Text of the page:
Forskning ved Københavns Universitet - Københavns Universitet


Recovery of lake vegetation following reduced eutrophication and acidification

Publikation: Forskning - peer reviewTidsskriftartikel

In recent decades, many aquatic ecosystems in Europe and North America have experienced reduced inputs of nutrients and acidifying substances because of improved sewage treatment and reduced emission of sulphur oxides. We evaluated the consequences of these efforts to changes in water chemistry, species richness and community composition of aquatic macrophytes in 56 lakes in Denmark around 1990 and again around 2010. Reductions in lake water concentrations of phosphorus and nitrogen were strongest in eutrophic and hypertrophic lakes, for example, lakes which had been heavily affected by domestic sewage. These changes translated into decreased algal biomass in the most eutrophied lakes. Oligo- and mesotrophic lakes did not change significantly in terms of nutrients or algal biomass. Water clarity increased across all lakes but not significantly in specific trophic lake groups. Alkalinity and pH increased significantly (up to 2 pH-units) in low-alkaline lakes, while well-buffered high-alkaline lakes (>0.5 meq/L) did not show any change. Macrophyte species richness per lake increased, on average, by 13% during the 20-year study period. The increase was strongest in species preferring nutrient-rich conditions and could be directly attributed to reductions in phytoplankton biomass in lakes of medium water clarity. The similarity among all lakes in terms of species composition increased over the study period. This development was closely related to higher average species richness and was mainly caused by recolonisation of lakes, recovering from past eutrophication, by relatively common species (e.g., Lemna trisulca, Sparganium emersum and Potamogeton berchtoldii). Higher pH in low-alkaline lakes was accompanied by a shift from acid-tolerant to more acid-sensitive species. Our results demonstrate that investment in pollution control has been successful in terms of markedly improving water quality of lakes and, with a time lag, macrophyte species richness. Although relatively common species have spread across lakes and resulted in homogenised macrophyte communities, continued efforts to reduce pollution could ensure the survival of rare specialist species and perhaps even increase their abundance in the future.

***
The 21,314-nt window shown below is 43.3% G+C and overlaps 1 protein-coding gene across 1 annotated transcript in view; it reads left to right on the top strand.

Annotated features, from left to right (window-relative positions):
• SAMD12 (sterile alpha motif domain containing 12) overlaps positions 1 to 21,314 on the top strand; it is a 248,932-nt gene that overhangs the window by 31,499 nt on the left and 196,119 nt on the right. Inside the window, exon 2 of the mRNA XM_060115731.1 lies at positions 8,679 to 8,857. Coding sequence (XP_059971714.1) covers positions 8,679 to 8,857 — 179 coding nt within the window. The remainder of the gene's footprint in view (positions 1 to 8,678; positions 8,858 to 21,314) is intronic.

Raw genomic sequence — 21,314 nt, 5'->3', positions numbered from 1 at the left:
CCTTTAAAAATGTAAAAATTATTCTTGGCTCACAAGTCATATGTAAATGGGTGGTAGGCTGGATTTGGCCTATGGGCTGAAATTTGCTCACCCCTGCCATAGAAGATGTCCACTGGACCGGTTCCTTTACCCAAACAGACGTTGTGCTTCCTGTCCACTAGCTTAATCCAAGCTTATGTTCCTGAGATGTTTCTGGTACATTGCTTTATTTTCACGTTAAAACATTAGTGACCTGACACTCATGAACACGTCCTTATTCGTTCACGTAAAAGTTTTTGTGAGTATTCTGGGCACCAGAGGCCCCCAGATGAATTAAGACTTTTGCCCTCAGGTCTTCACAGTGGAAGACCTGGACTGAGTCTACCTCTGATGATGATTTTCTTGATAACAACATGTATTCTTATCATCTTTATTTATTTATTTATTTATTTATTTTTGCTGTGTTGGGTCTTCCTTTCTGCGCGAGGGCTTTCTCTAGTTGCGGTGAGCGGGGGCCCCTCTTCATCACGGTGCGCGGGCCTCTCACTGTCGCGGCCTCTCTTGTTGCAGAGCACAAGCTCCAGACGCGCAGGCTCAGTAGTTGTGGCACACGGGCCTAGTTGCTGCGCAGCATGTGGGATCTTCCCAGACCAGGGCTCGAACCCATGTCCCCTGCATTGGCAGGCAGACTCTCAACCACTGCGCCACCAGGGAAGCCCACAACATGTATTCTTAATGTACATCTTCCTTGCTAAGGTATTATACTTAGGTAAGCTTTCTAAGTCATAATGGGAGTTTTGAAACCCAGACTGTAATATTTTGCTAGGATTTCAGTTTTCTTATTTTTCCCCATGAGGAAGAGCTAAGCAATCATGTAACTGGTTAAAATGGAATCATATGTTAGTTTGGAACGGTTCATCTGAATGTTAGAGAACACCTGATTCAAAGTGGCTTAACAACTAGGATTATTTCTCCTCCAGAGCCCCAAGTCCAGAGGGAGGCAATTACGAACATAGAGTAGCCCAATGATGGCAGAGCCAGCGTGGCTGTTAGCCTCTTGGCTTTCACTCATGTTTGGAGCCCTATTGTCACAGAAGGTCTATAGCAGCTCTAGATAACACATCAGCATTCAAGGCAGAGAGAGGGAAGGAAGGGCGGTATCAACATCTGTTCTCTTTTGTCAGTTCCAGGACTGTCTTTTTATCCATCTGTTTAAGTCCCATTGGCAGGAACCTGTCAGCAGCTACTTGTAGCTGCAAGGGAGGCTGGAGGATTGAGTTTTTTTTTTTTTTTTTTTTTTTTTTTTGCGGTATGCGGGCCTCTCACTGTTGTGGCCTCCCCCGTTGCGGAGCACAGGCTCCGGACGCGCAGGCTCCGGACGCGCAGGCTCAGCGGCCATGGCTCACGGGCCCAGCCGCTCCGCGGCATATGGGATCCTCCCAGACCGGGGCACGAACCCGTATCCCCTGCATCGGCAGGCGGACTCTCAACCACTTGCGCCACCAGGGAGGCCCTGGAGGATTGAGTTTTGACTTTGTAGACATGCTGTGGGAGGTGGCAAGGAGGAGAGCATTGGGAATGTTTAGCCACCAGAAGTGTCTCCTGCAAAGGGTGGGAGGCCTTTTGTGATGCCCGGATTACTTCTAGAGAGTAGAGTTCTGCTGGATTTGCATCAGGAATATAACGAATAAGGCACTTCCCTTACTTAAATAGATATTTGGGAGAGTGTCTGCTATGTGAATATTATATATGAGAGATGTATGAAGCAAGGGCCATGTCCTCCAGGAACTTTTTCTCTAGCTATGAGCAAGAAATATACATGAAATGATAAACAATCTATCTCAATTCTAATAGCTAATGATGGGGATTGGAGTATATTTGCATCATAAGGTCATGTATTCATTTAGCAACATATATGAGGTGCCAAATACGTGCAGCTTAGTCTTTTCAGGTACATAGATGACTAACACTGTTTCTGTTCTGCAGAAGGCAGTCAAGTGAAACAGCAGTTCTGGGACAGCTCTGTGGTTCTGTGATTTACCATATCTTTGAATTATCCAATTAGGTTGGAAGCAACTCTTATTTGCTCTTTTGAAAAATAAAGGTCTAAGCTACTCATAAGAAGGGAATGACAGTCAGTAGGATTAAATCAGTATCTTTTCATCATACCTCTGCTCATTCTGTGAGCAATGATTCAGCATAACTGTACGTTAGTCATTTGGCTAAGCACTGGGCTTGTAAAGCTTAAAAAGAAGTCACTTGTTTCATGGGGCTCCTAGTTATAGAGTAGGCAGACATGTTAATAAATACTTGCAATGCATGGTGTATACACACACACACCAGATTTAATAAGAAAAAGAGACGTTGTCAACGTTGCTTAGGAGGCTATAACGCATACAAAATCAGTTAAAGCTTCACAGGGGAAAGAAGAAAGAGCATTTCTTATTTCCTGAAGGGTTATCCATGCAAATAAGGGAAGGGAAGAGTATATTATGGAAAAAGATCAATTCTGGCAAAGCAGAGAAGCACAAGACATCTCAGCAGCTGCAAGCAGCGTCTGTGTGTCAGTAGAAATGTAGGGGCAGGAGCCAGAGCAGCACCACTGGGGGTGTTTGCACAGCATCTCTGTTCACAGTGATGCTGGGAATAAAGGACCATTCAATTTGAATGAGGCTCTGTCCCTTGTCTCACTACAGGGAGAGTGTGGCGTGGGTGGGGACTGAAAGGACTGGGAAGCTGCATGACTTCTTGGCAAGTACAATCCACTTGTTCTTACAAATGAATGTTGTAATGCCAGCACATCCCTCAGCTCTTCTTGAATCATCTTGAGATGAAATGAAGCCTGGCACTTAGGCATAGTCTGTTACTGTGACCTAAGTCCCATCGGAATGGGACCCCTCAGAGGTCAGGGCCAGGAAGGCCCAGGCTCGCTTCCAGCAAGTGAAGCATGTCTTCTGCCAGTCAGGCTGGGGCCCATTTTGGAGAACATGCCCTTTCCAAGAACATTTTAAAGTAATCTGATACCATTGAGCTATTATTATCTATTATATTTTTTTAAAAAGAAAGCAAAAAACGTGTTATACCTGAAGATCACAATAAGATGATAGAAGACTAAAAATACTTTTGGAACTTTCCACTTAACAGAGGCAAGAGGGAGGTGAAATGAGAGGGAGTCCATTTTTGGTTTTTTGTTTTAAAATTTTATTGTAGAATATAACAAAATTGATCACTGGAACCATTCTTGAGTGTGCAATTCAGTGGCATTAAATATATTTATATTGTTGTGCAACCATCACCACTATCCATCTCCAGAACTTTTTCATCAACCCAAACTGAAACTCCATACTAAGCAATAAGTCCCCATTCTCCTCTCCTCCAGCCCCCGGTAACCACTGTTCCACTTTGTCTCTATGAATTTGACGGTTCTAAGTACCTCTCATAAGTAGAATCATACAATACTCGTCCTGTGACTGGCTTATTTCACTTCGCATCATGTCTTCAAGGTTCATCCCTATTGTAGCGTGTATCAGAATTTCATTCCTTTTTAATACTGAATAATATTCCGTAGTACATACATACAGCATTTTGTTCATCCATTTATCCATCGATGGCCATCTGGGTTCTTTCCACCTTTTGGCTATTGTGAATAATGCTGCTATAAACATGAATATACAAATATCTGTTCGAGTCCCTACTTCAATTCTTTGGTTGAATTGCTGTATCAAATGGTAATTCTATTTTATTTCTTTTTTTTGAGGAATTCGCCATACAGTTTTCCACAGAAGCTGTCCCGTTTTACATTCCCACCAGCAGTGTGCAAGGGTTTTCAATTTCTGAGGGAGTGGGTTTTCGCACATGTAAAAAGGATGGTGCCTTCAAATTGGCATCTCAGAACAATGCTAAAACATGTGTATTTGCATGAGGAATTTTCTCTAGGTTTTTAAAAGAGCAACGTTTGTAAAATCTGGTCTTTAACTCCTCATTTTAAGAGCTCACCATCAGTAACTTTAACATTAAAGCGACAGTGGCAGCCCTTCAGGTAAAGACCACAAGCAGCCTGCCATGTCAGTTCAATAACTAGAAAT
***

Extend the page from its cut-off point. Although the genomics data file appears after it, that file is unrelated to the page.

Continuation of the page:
TidsskriftFreshwater Biology
Sider (fra-til)1847-1857
Antal sider11
StatusUdgivet - nov. 2017

ID: 185408761